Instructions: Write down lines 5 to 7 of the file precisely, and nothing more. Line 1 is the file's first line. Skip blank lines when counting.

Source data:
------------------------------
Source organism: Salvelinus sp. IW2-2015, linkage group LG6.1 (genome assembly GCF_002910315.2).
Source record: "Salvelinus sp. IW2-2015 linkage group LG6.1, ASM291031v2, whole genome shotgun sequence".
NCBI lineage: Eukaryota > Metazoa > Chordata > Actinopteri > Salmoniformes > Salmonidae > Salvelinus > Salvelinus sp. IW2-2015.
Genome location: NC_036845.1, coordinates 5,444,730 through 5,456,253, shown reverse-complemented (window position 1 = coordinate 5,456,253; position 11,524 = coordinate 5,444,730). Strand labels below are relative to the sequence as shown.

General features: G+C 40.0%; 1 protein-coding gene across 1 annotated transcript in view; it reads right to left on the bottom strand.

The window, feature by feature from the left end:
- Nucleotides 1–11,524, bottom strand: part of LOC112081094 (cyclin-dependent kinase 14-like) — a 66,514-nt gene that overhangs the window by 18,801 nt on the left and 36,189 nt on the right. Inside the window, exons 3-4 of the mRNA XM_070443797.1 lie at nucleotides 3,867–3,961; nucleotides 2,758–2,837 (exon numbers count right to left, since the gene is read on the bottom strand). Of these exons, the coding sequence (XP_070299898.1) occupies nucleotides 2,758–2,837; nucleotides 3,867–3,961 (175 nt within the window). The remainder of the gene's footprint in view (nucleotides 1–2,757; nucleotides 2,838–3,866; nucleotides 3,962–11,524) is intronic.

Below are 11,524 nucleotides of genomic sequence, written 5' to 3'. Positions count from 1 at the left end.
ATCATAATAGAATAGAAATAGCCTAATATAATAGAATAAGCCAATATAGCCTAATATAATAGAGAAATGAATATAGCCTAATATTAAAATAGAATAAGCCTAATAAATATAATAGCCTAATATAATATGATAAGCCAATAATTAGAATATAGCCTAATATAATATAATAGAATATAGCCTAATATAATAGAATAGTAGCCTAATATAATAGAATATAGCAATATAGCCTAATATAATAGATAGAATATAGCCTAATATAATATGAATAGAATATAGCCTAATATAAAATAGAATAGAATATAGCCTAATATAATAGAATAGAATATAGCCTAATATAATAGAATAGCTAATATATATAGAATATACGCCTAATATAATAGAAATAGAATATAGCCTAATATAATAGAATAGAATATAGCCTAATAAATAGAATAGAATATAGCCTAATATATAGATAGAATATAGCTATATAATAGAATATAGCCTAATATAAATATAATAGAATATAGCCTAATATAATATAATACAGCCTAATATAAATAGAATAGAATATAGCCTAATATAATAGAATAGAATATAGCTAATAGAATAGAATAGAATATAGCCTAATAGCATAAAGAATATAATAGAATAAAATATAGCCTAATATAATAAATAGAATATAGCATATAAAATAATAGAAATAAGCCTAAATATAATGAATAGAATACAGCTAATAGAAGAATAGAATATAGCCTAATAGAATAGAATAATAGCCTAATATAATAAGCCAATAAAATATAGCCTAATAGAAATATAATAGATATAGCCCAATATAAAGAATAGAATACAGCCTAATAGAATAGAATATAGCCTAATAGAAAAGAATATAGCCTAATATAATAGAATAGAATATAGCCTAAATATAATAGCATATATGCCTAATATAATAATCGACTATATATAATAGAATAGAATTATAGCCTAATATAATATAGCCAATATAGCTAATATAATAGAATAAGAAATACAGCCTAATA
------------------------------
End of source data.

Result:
General features: G+C 40.0%; 1 protein-coding gene across 1 annotated transcript in view; it reads right to left on the bottom strand.

The window, feature by feature from the left end:
- Nucleotides 1–11,524, bottom strand: part of LOC112081094 (cyclin-dependent kinase 14-like) — a 66,514-nt gene that overhangs the window by 18,801 nt on the left and 36,189 nt on the right. Inside the window, exons 3-4 of the mRNA XM_070443797.1 lie at nucleotides 3,867–3,961; nucleotides 2,758–2,837 (exon numbers count right to left, since the gene is read on the bottom strand). Of these exons, the coding sequence (XP_070299898.1) occupies nucleotides 2,758–2,837; nucleotides 3,867–3,961 (175 nt within the window). The remainder of the gene's footprint in view (nucleotides 1–2,757; nucleotides 2,838–3,866; nucleotides 3,962–11,524) is intronic.